Check job boards and reach out to your network to see what rates your target market typically pays.

A freelance UX designer makes an average salary of $107,835 and $25,266 additional pay.

4. UX consulting

A UX consultant is a professional that helps improve an organization’s design and business strategy by offering solutions based on user experience principles. This might mean training clients in best UX practices, researching a client’s customers, or prototyping websites and other products. This would lead to an improved user experience for the customer, and a more UX-minded approach to business by the client.

UX consultants often work as part of a UX consultancy company. They can also work as freelance consultants, or as in-house consultants in a company. If you want to work as a UX consultant, you’ll want to have experience being closely involved with several projects from start to finish. Managerial experience and an understanding of underlying business practices can also be beneficial.

UX consultants make an average salary of $121,136 and $35,318 additional pay.

5. UX specialist

If you find you’re drawn to certain aspects of UX design, making a lateral switch to a related position can be an option worth considering. For example, if you’re intrigued by how engineers bring designs to life in a website or app, it might make sense to explore becoming a UX engineer. If on the other hand, you’re fascinated by user behavior, you can think about making the switch to UX researcher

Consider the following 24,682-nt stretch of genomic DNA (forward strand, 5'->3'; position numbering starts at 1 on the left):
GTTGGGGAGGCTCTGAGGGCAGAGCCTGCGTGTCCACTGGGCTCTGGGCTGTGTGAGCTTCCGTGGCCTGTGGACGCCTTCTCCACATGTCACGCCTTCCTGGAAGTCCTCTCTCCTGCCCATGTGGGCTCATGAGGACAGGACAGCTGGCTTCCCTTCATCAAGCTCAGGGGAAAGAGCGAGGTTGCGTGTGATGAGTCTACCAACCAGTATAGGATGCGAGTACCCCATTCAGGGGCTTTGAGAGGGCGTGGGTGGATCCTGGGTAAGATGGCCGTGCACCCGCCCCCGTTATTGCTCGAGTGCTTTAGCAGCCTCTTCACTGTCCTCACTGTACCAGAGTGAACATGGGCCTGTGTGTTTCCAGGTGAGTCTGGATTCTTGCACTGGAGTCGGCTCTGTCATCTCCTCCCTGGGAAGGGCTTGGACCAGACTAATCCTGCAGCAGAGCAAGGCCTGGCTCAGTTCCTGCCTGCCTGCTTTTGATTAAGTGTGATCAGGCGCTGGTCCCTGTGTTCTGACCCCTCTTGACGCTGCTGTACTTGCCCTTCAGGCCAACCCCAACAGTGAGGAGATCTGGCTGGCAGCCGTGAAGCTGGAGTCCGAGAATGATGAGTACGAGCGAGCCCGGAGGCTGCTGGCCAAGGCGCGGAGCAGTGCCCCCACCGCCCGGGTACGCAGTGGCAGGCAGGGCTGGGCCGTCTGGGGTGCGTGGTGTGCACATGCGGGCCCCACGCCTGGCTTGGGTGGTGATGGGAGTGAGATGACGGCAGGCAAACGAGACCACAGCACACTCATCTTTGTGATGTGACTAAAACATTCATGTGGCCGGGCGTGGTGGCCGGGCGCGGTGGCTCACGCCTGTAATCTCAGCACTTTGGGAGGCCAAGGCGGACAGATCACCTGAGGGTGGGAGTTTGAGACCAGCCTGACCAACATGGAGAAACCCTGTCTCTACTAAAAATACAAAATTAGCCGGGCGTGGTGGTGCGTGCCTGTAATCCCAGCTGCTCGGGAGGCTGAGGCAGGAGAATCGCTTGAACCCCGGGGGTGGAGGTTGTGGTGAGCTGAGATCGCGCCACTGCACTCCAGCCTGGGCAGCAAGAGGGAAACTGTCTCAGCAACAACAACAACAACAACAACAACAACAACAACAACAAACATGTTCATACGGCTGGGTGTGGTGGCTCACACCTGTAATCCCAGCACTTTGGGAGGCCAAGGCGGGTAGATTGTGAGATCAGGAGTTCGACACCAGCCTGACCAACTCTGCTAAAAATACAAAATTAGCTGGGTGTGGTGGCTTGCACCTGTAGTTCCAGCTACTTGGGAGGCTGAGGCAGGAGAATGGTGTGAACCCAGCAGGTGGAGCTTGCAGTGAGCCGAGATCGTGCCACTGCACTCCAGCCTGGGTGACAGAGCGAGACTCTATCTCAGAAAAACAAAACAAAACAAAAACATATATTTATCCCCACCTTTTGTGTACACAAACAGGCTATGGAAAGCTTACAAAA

You can switch by polishing the skills in the field you want to move into. Online courses, shadowing other professionals on your team, or taking on projects that give you more responsibilities in your target area can be a first good step. You might also tell your manager if you think they can help you gain the exposure you want in your current role.

Here are average US salaries for various roles in UX:

  • UX researcher: $96,219 + $19,369 additional pay

  • UX writer: $74,839 + $6,516 additional pay

  • UX engineer: $100,124 + $8,784 additional pay

Getting started 

Whether you’re in a UX design role already and looking for your next step, or just getting started, a good place to begin is to build up the skills you need to progress.

If you’re new to UX, then take a look at the Google UX Design Professional Certificate. You can learn the skills needed to transition to a UX design job in less than six months.

Article sources

  1. Glassdoor. "UX Designer Salaries, https://www.glassdoor.com/Salaries/ux-designer-salary-SRCH_KO0,11.htm." Accessed August 9, 2023.